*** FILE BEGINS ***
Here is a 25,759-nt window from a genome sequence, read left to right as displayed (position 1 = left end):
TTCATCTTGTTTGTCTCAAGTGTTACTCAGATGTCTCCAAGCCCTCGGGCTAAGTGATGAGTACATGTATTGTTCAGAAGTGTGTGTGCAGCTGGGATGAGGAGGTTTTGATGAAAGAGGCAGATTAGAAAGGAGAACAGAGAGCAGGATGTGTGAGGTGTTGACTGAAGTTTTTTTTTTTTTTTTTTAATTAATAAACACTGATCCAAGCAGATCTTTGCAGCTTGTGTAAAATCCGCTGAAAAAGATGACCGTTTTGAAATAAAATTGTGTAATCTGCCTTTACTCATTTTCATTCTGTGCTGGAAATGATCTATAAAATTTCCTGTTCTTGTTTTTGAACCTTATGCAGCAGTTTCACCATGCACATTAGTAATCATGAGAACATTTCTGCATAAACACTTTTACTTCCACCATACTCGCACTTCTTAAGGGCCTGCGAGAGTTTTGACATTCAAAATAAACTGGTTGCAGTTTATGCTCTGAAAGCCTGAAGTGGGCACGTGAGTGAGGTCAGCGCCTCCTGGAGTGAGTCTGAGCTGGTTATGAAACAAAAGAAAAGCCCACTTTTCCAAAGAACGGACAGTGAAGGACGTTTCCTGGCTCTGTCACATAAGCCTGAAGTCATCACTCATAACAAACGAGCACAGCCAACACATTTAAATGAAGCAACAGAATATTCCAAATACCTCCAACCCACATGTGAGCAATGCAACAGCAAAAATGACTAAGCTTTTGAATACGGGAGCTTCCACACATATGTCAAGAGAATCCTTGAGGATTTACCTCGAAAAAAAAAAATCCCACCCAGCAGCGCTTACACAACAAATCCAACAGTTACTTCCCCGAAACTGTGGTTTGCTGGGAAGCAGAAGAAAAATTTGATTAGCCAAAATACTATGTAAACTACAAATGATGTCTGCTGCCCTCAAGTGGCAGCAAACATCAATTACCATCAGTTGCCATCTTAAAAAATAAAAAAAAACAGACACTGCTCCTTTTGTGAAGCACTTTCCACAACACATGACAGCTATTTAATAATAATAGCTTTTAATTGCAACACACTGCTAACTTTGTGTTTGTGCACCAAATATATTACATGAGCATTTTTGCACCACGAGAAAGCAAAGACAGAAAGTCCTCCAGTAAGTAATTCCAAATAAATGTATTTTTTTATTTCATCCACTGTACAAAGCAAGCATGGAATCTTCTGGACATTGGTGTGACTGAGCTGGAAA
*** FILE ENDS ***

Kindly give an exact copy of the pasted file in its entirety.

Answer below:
Here is a 25,759-nt window from a genome sequence, read left to right as displayed (position 1 = left end):
TTCATCTTGTTTGTCTCAAGTGTTACTCAGATGTCTCCAAGCCCTCGGGCTAAGTGATGAGTACATGTATTGTTCAGAAGTGTGTGTGCAGCTGGGATGAGGAGGTTTTGATGAAAGAGGCAGATTAGAAAGGAGAACAGAGAGCAGGATGTGTGAGGTGTTGACTGAAGTTTTTTTTTTTTTTTTTTAATTAATAAACACTGATCCAAGCAGATCTTTGCAGCTTGTGTAAAATCCGCTGAAAAAGATGACCGTTTTGAAATAAAATTGTGTAATCTGCCTTTACTCATTTTCATTCTGTGCTGGAAATGATCTATAAAATTTCCTGTTCTTGTTTTTGAACCTTATGCAGCAGTTTCACCATGCACATTAGTAATCATGAGAACATTTCTGCATAAACACTTTTACTTCCACCATACTCGCACTTCTTAAGGGCCTGCGAGAGTTTTGACATTCAAAATAAACTGGTTGCAGTTTATGCTCTGAAAGCCTGAAGTGGGCACGTGAGTGAGGTCAGCGCCTCCTGGAGTGAGTCTGAGCTGGTTATGAAACAAAAGAAAAGCCCACTTTTCCAAAGAACGGACAGTGAAGGACGTTTCCTGGCTCTGTCACATAAGCCTGAAGTCATCACTCATAACAAACGAGCACAGCCAACACATTTAAATGAAGCAACAGAATATTCCAAATACCTCCAACCCACATGTGAGCAATGCAACAGCAAAAATGACTAAGCTTTTGAATACGGGAGCTTCCACACATATGTCAAGAGAATCCTTGAGGATTTACCTCGAAAAAAAAAAATCCCACCCAGCAGCGCTTACACAACAAATCCAACAGTTACTTCCCCGAAACTGTGGTTTGCTGGGAAGCAGAAGAAAAATTTGATTAGCCAAAATACTATGTAAACTACAAATGATGTCTGCTGCCCTCAAGTGGCAGCAAACATCAATTACCATCAGTTGCCATCTTAAAAAATAAAAAAAAACAGACACTGCTCCTTTTGTGAAGCACTTTCCACAACACATGACAGCTATTTAATAATAATAGCTTTTAATTGCAACACACTGCTAACTTTGTGTTTGTGCACCAAATATATTACATGAGCATTTTTGCACCACGAGAAAGCAAAGACAGAAAGTCCTCCAGTAAGTAATTCCAAATAAATGTATTTTTTTATTTCATCCACTGTACAAAGCAAGCATGGAATCTTCTGGACATTGGTGTGACTGAGCTGGAAA